Do You Need a 'Digital Twin'?

"Digital twins" can allow companies to simulate strategies before implementing them -- but can be misleading if not monitored carefully.


It's become fashionable to talk about how companies need to build a "digital twin" -- essentially, an incredibly detailed digital model of the business so they can simulate a range of possible moves and see the results before deciding what to implement in the physical world.

Should you go along with the fashion?

The simple answer is: Yes. And no.

Accenture recently made the case for using digital twins in insurance. The blog notes that digital twins are being deployed effectively in many industries:

"Outside of the insurance realm, digital twins are being linked together to create living models of whole factories, product lifecycles, supply chains, ports and cities. Companies are using them to understand supply chain predictability, worker safety, maintenance and repair costs, and as a risk-free playground for innovation. For example, Unilever is working with Microsoft to develop intelligent twins of its factories so it can test potential operational changes and improve production efficiency and flexibility."

IBM makes a compelling argument about, for instance, outfitting a wind turbine with sensors producing data about key aspects of the physical object’s performance, such as energy output, temperature and weather conditions. The data can then be relayed to a processing system and applied to the digital copy. 

"Once informed with such data," IBM writes, "the virtual model can be used to run simulations, study performance issues and generate possible improvements, all with the goal of generating valuable insights — which can then be applied back to the original physical object."

Kevin Kelly, a co-founder of Wired, paints an even grander version, as usual. In early 2019, he laid out an almost poetic vision of what he calls a "mirrorworld," which is based on an exact, digital representation of everything in the real world.

"The mirrorworld doesn’t yet fully exist," he writes, "but it is coming. Someday soon, every place and thing in the real world—every street, lamppost, building and room—will have its full-size digital twin in the mirrorworld." 

All those possibilities sound great, right? So, what's the problem with digital twins?

The problem is that no model is a perfect representation of its physical counterpart. It's easy to think otherwise, especially once you've become accustomed to using a model for a time, and confusing a model with reality can be disastrous.

Look at Zillow, which developed a sort of digital twin of the housing market and which bought billions of dollars of houses, expecting to be able to flip them quickly -- only to find that its model didn't quite match reality. Zillow lost $380 million in its latest quarter and said it will take a writedown of half a billion dollars on its remaining inventory of homes. The Wall Street Journal says, "Zillow ran into some of the limits of technology in a business still informed by emotional attachments, personal tastes and other intangible factors."

Or, look at the models that led to the Great Recession in 2007-09. Financial services giants, including AIG, created derivatives based on incredibly precise models -- that ignored the possibility that housing prices could drop. Long-Term Capital Management likewise relied on incredibly elaborate models of financial markets -- and needed a $3.6 billion bailout in 1998.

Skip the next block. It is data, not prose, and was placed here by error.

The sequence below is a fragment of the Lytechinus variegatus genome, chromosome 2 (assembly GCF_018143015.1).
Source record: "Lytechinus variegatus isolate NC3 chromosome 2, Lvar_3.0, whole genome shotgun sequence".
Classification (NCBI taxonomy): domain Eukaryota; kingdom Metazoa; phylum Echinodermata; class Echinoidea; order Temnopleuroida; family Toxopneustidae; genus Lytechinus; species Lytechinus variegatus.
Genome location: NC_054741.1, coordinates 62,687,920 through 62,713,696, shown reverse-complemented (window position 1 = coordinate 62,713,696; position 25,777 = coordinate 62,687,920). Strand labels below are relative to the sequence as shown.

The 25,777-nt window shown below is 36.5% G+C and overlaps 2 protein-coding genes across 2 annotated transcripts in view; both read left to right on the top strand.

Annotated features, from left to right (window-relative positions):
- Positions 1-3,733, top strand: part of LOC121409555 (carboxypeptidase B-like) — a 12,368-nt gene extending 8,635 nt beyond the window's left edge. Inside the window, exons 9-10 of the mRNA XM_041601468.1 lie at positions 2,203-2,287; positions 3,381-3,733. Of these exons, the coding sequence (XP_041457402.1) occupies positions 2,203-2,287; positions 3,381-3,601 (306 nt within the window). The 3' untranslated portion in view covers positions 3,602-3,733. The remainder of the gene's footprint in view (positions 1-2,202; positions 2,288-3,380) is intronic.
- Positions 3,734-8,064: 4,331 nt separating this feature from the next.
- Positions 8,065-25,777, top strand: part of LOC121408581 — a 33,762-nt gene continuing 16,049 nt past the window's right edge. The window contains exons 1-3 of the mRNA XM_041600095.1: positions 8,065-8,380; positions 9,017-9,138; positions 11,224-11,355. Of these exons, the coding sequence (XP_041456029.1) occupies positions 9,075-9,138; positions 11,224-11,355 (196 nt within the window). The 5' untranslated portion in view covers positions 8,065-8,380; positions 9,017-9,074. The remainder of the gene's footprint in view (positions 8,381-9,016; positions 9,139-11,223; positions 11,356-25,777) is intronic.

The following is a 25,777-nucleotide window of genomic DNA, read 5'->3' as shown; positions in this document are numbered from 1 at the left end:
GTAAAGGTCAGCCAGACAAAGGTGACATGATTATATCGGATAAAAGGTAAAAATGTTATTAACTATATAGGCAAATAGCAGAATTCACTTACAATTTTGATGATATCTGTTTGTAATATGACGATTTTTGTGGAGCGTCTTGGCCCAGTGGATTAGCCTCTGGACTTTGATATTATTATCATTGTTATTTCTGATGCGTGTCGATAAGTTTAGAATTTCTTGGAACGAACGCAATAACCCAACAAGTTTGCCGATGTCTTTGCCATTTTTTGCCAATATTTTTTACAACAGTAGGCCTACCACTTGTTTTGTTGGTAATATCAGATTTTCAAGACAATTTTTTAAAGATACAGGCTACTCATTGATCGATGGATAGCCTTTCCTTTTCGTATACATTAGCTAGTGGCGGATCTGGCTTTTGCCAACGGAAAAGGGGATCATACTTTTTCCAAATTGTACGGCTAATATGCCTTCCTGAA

A friend and colleague, Vince Barabba, taught me long ago: "Never say, 'The model says.'"

A model is simply not adequate justification for any decision that matters. You have to always be able to justify a claim or a decision based on actual evidence and logic, not just on a model that was likely developed long ago, based on assumptions that have become obscured.

Vince's track record gives him plenty of credibility on models. He held any number of senior corporate positions, including as SVP of strategy at General Motors, where he gave the world OnStar, and was twice the director of the Census Bureau. He has written numerous books on strategic decision-making.

I've also seen up close and personal, based on some consulting work we've done together, how he uses models but doesn't entirely trust them. A key tool is what he calls "decision records." Any time you are making an important decision, including those that go into elaborate models like digital twins, you record the assumptions you're making. You then revisit those assumptions from time to time to see how they've changed and to see if you need to adjust or even throw out your decision -- as Long-Term Capital Management, AIG, Zillow and many others should have done.

My recommendation on digital twins: Be like Vince.

Take advantage of the increased digitization of the world to build the best models you can and use them to simulate decisions as much as possible. But don't trust them too far and regularly revisit the assumptions that went into building them.



Paul Carroll

Profile picture for user PaulCarroll

Paul Carroll

Paul Carroll is the editor-in-chief of Insurance Thought Leadership.

He is also co-author of A Brief History of a Perfect Future: Inventing the Future We Can Proudly Leave Our Kids by 2050 and Billion Dollar Lessons: What You Can Learn From the Most Inexcusable Business Failures of the Last 25 Years and the author of a best-seller on IBM, published in 1993.

Carroll spent 17 years at the Wall Street Journal as an editor and reporter; he was nominated twice for the Pulitzer Prize. He later was a finalist for a National Magazine Award.


Read More